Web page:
The truth is is that the progress that we've seen in psychiatric diagnosis has been less than we would have hoped for, and it's in large part because the brain is a tough organ, and the behavioral and mental functions of the brain represent the most highly evolved aspects of the human organism and in all of the animal kingdom.
When Gary says - I mean, Gary's argument is so philosophical and abstruse and so really minimally relevant to clinical practice. The nature of the way science leads the evolution of medicine and the refinement of diagnosis is such that you begin with the syndromal description, and from there, you deconstruct it into more specific, biologically defined subtypes.
Historically, we knew there was dementia. It came from many different sources: vascular disease, Alzheimer's disease, Parkinson's disease. But it wasn't until we could look at the brain, until we could image the brains, until we could determine the genetics, that we could define it into these subtypes.
When HIV was first identified, it was AIDS. It was simply a syndrome. But then Gallo and Montagnier identified the HIV virus, and from that, it led to targets that led to protease inhibitors and antiretroviral drugs, and now it's something that's survivable.
FLATOW: But - so you - but you don't have a virus that causes mental illness that you're willing to put your finger on, do you?
LIEBERMAN: That's what we're looking for.
FLATOW: You think it's that simple?
LIEBERMAN: Well, we're not looking for a virus, per se, but we're looking for, you know, the genetic and the neurobiological bases for these disorders. When those are found, we may - it may lead to the deconstructing of psychotic disorders like schizophrenia into multiple subtypes, the same way that we see now with breast cancer being defined by its molecular signatures and its genetic profile.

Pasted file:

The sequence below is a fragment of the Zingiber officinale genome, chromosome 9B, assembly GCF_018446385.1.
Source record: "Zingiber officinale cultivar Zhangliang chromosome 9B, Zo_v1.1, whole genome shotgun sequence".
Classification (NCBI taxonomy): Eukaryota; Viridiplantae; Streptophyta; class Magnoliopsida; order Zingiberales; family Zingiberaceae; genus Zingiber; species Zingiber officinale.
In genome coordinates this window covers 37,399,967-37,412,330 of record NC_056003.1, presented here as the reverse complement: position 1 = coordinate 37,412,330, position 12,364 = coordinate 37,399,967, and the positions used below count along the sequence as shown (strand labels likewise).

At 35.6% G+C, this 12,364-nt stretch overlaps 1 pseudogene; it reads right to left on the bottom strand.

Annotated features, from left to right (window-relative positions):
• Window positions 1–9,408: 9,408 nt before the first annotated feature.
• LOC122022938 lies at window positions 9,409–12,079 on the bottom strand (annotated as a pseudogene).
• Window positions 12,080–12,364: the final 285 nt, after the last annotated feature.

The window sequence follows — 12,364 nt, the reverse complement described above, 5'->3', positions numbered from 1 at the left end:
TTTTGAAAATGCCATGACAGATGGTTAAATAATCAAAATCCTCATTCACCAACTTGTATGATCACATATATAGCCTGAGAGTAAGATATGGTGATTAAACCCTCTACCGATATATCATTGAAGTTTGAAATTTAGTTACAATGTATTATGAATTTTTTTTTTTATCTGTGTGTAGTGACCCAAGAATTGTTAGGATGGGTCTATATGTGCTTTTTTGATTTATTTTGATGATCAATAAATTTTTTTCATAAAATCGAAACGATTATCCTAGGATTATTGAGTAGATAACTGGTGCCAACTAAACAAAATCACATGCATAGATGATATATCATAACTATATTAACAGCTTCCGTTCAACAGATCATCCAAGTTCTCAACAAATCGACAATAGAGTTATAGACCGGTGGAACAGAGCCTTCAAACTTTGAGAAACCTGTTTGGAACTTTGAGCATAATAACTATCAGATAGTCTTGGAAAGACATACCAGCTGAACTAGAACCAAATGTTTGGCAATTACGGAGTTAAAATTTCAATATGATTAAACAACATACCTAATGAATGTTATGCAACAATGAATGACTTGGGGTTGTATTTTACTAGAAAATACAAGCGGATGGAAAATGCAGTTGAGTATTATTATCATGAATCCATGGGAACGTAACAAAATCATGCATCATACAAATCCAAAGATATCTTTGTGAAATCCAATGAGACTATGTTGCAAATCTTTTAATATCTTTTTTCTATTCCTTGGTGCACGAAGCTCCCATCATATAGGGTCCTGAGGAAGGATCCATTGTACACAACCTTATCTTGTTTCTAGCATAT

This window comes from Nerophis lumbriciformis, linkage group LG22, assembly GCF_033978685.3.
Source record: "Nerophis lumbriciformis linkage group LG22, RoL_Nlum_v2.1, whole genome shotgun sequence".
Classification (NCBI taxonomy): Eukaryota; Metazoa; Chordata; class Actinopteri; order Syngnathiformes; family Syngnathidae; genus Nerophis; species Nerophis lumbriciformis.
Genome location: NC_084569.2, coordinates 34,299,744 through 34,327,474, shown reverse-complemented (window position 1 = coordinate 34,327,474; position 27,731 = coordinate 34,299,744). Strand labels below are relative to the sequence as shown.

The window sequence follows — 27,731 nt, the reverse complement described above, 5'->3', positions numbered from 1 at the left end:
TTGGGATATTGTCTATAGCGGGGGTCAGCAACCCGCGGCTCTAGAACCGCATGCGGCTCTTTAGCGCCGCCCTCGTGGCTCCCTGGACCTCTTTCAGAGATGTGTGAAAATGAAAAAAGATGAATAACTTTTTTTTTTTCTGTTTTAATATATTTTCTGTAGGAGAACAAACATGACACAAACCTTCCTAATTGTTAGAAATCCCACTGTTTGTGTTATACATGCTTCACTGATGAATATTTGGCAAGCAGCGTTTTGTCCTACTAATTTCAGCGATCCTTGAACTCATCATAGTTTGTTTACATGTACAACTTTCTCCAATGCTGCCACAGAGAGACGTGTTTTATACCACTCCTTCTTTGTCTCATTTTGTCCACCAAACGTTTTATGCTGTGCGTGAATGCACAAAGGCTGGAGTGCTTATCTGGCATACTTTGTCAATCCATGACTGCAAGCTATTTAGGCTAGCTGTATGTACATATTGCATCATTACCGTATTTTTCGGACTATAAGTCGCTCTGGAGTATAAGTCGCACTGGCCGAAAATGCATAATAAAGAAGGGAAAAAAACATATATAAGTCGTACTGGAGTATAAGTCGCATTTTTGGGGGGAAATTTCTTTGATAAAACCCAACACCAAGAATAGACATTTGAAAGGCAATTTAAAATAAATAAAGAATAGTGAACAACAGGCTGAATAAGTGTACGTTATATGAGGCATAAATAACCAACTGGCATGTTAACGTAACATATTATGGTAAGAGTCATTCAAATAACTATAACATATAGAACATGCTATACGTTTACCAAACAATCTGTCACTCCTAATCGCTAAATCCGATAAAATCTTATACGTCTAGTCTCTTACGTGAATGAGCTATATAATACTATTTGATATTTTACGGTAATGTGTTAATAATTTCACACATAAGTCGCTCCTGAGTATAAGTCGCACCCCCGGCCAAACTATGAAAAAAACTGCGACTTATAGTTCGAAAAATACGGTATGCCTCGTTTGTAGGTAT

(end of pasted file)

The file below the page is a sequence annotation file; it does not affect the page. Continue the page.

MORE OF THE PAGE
FLATOW: Dr. Insel, what - your name's been bandied around here by two other people.
INSEL: I love listening to other people talk about what I've said. That's great.
FLATOW: Well, what is your problem? Tell us what your problem - why you've decided to not use that book so much.
INSEL: We're not saying that clinicians shouldn't use it. One way to think about this is DSM is really what we have, along with ICD, but those are really for the bedside. And I'm talking to an audience in the biomedical research community that's at the bench, not at the bedside, most of the time.
And so, for the bench, we're looking for some way to do just what Jeff Lieberman said a moment ago: finding a way to deconstruct these classifiers and to say hey, yes this is what we currently call schizophrenia. This is what we currently call autism spectrum disorder, but perhaps that's not one problem, but multiple, five, six, seven, eight different diseases that are contributing.
Let's do the science without the presumption that it's a single disease. Let's do the science with the assumption that we have to actually pull this apart and begin to understand the subtypes if we're going to get to more selective treatments.
FLATOW: But yet, psychiatrists are willing to prescribe drugs for these illnesses without, them knowing exactly what they are.
INSEL: Well, we do that across medicine. We don't know exactly in the case of migraine, we don't have a really good biomarker for migraine, but we still have medications that are pretty helpful. So we work with the science that we have. I think the frustration that all of us have and some of what you hear at the - as you mention at the entry point of the show, some of what you hear about the frustration of DSM is that people would like to see us further along here than we are.